Browse Items (34 total)

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Darwin refers to Mary Treat’s published work ‘Observations on the Sundew’, American Naturalist Vol. VII, (December, 1873), pp. 705 – 708.

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Darwin’s Latin statement, most likely translated by his son Francis, on certain baboons’ sexual attraction to human females.

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The author cites Darwin’s use of Latin in a footnote on p.13 of Descent, vol. 1 which veiled a statement on baboons’ sexual attraction to human females. Here, the author not only translates elements of the Latin into English but also provides an…

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The author reassures his audience that he has dealt with his subject matter with great delicacy and therefore, unlike Darwin, not found it necessary “to cloak any part of [the] lecture in the obscurity of a learned language”.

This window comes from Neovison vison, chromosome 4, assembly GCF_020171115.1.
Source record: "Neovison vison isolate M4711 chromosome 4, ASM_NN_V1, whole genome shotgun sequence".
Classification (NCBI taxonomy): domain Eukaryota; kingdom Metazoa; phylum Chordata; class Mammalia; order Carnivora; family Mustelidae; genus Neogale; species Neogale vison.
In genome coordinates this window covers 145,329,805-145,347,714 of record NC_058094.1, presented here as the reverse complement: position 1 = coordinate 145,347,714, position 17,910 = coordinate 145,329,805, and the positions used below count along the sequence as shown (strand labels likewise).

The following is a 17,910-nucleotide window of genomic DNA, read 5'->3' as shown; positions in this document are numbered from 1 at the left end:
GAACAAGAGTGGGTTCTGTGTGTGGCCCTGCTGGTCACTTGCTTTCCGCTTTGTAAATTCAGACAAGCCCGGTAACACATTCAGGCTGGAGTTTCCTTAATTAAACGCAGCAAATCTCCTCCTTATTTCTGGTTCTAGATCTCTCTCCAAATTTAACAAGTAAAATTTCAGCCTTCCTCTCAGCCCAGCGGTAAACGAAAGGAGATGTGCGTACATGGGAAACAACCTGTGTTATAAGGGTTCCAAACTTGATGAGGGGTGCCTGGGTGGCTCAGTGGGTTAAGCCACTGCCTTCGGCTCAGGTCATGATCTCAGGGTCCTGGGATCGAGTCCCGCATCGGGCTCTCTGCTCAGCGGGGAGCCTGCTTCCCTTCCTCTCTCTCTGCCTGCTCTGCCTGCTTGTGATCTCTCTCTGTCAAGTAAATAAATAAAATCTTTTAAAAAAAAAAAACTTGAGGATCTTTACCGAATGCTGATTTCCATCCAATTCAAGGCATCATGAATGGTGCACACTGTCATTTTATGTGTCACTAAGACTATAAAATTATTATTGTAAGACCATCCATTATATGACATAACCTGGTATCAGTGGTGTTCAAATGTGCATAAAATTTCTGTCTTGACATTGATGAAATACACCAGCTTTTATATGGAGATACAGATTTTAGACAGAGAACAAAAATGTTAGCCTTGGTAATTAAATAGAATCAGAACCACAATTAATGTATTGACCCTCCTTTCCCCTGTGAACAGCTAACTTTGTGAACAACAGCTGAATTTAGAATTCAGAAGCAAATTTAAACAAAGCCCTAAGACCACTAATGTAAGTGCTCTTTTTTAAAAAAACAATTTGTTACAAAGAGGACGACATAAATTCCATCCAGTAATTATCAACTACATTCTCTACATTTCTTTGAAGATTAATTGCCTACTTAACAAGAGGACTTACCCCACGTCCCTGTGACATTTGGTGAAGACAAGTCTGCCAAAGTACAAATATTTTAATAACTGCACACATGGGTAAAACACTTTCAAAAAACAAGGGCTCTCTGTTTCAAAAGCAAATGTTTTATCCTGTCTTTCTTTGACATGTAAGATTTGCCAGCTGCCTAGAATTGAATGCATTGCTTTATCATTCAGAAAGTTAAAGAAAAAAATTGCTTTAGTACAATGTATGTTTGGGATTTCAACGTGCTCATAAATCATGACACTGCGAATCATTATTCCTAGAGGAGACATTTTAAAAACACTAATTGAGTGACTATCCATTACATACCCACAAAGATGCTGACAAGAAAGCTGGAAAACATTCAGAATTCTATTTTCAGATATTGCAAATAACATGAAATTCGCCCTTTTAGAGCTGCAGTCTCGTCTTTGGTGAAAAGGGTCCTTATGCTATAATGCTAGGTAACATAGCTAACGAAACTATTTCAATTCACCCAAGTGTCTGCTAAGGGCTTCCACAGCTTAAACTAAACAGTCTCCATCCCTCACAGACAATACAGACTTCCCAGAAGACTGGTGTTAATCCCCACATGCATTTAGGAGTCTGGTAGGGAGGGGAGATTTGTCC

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A review from the American monthly journal The Galaxy went one step further, replacing the word ‘sex’ with ‘sea’.

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A review of Descent in the popular American journal Harper’s New Monthly, which misquoted the title of the book in the same way as the Bradford Observer.

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A review of Descent published in the Bradford Observer which adopted the common strategy of substituting the word ‘sex’ for the more palatable ‘sexes’ in the title of Descent.

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The delicate and difficult nature of its content made it tricky for a reviewer from the literary journal Athenaeum to discuss certain sections of Descent at any considerable length.

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The official organ of the Philosophical Radicals, the Westminster Review, also praised Darwin for handling sensitive subject matter in a temperate, cautious and modest way.
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